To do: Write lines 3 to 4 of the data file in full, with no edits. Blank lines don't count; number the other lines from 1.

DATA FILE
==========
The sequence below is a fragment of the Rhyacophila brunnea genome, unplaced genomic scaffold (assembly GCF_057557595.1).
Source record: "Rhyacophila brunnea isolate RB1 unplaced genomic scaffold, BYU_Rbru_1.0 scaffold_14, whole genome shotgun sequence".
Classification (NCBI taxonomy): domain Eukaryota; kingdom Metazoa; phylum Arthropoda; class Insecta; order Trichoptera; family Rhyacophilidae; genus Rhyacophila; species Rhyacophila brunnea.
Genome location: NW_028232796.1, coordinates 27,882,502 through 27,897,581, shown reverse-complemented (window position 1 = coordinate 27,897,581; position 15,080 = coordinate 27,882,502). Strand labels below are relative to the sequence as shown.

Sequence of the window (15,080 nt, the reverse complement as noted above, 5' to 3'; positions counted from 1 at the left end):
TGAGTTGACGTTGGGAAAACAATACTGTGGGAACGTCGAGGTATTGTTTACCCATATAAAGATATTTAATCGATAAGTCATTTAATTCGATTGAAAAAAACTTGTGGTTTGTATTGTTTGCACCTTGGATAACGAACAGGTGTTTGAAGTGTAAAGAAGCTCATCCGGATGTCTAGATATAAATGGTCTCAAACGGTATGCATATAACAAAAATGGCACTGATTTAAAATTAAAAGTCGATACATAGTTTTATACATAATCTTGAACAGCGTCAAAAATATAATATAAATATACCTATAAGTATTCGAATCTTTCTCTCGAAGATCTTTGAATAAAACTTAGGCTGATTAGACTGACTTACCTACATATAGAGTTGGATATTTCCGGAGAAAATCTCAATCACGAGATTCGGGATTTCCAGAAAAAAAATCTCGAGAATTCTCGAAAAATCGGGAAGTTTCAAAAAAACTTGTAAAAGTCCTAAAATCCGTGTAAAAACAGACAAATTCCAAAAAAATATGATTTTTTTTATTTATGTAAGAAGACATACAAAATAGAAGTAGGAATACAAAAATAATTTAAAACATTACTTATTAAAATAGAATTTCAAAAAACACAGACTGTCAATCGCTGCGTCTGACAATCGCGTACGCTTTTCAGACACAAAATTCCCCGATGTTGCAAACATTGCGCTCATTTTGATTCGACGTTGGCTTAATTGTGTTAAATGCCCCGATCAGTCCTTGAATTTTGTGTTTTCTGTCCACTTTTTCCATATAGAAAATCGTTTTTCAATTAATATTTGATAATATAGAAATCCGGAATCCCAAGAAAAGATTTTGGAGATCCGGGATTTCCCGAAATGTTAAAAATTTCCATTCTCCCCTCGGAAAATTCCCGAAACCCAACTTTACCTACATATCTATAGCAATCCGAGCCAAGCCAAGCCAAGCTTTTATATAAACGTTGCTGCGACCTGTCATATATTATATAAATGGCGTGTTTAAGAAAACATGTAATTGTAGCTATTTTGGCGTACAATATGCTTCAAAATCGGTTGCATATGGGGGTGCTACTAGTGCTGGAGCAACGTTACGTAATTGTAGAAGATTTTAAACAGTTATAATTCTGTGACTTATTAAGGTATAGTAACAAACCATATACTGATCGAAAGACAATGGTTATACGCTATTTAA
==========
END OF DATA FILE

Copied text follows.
Classification (NCBI taxonomy): domain Eukaryota; kingdom Metazoa; phylum Arthropoda; class Insecta; order Trichoptera; family Rhyacophilidae; genus Rhyacophila; species Rhyacophila brunnea.
Genome location: NW_028232796.1, coordinates 27,882,502 through 27,897,581, shown reverse-complemented (window position 1 = coordinate 27,897,581; position 15,080 = coordinate 27,882,502). Strand labels below are relative to the sequence as shown.